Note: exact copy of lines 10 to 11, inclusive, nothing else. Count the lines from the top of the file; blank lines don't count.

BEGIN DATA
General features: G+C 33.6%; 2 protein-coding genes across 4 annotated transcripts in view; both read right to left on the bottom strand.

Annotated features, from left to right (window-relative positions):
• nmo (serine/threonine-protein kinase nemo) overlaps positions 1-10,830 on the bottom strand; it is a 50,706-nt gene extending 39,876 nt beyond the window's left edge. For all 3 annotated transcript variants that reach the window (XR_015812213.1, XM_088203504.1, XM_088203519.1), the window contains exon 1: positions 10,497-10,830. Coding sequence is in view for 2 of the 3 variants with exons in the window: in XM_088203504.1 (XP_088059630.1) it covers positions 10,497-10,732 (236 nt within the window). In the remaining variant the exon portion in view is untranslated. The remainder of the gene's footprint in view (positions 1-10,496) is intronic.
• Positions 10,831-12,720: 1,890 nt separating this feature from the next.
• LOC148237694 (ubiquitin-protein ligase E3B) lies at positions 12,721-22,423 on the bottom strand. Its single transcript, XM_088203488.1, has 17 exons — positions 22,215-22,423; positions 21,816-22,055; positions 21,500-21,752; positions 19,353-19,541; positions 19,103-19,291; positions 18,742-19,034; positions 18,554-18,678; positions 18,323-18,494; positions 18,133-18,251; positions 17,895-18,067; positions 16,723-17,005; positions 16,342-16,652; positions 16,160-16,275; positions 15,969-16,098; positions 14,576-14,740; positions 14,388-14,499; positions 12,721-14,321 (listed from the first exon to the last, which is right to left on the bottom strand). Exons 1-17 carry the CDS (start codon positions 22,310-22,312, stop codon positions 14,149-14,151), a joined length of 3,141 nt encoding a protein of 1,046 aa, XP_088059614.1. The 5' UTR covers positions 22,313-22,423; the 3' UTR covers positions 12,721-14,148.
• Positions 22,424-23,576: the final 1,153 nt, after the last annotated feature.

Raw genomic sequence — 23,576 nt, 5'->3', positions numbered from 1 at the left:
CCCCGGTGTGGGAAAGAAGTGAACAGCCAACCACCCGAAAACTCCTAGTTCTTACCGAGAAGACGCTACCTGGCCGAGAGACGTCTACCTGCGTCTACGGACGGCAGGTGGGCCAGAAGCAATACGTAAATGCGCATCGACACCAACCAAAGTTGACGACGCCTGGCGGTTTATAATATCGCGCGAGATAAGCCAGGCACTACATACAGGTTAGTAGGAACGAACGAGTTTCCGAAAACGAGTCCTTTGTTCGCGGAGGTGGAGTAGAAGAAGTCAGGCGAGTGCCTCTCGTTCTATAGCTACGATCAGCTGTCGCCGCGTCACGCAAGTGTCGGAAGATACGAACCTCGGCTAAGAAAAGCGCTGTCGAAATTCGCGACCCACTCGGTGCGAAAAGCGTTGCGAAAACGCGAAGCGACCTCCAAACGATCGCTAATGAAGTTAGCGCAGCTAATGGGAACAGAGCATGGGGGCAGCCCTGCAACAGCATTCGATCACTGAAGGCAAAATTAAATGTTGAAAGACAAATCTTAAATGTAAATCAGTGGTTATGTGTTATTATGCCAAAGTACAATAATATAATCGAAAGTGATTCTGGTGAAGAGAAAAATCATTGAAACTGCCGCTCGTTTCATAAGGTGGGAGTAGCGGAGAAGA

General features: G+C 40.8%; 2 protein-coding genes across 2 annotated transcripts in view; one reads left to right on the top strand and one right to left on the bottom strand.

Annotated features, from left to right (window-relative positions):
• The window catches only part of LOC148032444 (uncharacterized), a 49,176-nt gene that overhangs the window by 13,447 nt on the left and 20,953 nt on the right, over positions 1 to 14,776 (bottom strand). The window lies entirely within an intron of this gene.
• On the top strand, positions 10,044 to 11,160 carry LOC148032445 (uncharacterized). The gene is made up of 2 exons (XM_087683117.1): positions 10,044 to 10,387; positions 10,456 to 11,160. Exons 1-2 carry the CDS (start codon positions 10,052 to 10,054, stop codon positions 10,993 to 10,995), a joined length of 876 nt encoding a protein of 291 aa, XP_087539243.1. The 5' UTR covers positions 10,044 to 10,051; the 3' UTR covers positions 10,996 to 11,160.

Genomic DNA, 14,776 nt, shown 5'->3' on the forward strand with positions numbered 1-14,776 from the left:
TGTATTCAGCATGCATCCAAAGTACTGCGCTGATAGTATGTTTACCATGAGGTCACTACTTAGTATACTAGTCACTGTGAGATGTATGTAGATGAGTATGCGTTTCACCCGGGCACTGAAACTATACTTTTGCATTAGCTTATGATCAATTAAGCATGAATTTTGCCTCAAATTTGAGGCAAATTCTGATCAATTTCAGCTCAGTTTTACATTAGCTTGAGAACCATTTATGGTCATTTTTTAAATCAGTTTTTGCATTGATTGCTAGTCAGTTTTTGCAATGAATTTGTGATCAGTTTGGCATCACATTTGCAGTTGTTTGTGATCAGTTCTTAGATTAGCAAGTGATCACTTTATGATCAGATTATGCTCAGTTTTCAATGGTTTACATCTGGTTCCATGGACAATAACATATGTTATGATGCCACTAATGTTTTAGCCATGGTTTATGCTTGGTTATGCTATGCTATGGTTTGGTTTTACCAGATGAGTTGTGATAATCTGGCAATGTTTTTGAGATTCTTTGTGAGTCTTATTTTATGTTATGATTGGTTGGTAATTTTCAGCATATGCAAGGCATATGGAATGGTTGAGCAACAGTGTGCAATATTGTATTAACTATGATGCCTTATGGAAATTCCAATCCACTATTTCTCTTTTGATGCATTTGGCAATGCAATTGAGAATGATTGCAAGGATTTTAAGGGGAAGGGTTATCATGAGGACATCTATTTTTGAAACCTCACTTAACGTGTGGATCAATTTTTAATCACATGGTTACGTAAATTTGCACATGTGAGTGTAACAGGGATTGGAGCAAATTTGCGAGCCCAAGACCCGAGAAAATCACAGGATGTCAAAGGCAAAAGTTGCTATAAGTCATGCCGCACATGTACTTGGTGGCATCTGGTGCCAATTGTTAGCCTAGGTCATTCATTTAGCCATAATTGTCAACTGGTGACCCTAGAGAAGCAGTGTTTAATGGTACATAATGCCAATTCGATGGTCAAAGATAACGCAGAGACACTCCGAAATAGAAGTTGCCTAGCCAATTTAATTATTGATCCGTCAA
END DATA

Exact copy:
Annotated features, from left to right (window-relative positions):
• The window catches only part of LOC148032444 (uncharacterized), a 49,176-nt gene that overhangs the window by 13,447 nt on the left and 20,953 nt on the right, over positions 1 to 14,776 (bottom strand). The window lies entirely within an intron of this gene.